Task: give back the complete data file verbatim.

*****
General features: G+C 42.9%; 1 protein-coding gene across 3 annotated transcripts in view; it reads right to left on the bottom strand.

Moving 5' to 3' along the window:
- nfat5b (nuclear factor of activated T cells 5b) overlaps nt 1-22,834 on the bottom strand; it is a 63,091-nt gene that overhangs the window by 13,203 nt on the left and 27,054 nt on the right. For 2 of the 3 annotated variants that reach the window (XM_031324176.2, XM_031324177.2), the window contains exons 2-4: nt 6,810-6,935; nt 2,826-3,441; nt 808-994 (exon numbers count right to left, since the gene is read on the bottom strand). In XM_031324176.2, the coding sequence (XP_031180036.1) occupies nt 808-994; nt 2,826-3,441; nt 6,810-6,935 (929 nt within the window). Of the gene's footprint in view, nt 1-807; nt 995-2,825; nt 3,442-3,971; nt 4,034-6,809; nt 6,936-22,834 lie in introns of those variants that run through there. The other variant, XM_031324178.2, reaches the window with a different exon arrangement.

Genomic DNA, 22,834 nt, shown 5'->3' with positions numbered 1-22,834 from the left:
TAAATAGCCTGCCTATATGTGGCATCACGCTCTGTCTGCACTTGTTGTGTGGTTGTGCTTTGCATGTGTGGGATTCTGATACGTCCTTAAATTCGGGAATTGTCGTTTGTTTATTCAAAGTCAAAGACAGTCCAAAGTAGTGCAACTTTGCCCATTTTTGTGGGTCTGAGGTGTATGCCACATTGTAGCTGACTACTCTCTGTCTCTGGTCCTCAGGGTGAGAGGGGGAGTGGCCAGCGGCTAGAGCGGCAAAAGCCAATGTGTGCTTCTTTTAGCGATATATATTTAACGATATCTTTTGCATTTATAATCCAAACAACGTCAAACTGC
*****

General features: G+C 42.9%; 1 protein-coding gene across 3 annotated transcripts in view; it reads right to left on the bottom strand.

Moving 5' to 3' along the window:
- nfat5b (nuclear factor of activated T cells 5b) overlaps nt 1-22,834 on the bottom strand; it is a 63,091-nt gene that overhangs the window by 13,203 nt on the left and 27,054 nt on the right. For 2 of the 3 annotated variants that reach the window (XM_031324176.2, XM_031324177.2), the window contains exons 2-4: nt 6,810-6,935; nt 2,826-3,441; nt 808-994 (exon numbers count right to left, since the gene is read on the bottom strand). In XM_031324176.2, the coding sequence (XP_031180036.1) occupies nt 808-994; nt 2,826-3,441; nt 6,810-6,935 (929 nt within the window). Of the gene's footprint in view, nt 1-807; nt 995-2,825; nt 3,442-3,971; nt 4,034-6,809; nt 6,936-22,834 lie in introns of those variants that run through there. The other variant, XM_031324178.2, reaches the window with a different exon arrangement.

Genomic DNA, 22,834 nt, shown 5'->3' with positions numbered 1-22,834 from the left:
TAAATAGCCTGCCTATATGTGGCATCACGCTCTGTCTGCACTTGTTGTGTGGTTGTGCTTTGCATGTGTGGGATTCTGATACGTCCTTAAATTCGGGAATTGTCGTTTGTTTATTCAAAGTCAAAGACAGTCCAAAGTAGTGCAACTTTGCCCATTTTTGTGGGTCTGAGGTGTATGCCACATTGTAGCTGACTACTCTCTGTCTCTGGTCCTCAGGGTGAGAGGGGGAGTGGCCAGCGGCTAGAGCGGCAAAAGCCAATGTGTGCTTCTTTTAGCGATATATATTTAACGATATCTTTTGCATTTATAATCCAAACAACGTCAAACTGC